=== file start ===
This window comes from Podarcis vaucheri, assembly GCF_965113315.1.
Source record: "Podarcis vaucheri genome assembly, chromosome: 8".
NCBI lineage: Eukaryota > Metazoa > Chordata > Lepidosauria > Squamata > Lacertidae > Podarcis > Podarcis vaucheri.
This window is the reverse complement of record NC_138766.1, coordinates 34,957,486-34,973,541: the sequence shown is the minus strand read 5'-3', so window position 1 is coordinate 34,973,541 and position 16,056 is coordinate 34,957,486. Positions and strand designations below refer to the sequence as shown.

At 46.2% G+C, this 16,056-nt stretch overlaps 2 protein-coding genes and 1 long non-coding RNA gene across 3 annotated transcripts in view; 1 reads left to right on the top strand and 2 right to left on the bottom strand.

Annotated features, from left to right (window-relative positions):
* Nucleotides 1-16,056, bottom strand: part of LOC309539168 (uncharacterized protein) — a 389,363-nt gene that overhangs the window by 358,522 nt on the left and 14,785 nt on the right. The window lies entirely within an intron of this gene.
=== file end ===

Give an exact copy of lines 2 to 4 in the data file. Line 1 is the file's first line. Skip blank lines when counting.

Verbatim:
Source record: "Podarcis vaucheri genome assembly, chromosome: 8".
NCBI lineage: Eukaryota > Metazoa > Chordata > Lepidosauria > Squamata > Lacertidae > Podarcis > Podarcis vaucheri.
This window is the reverse complement of record NC_138766.1, coordinates 34,957,486-34,973,541: the sequence shown is the minus strand read 5'-3', so window position 1 is coordinate 34,973,541 and position 16,056 is coordinate 34,957,486. Positions and strand designations below refer to the sequence as shown.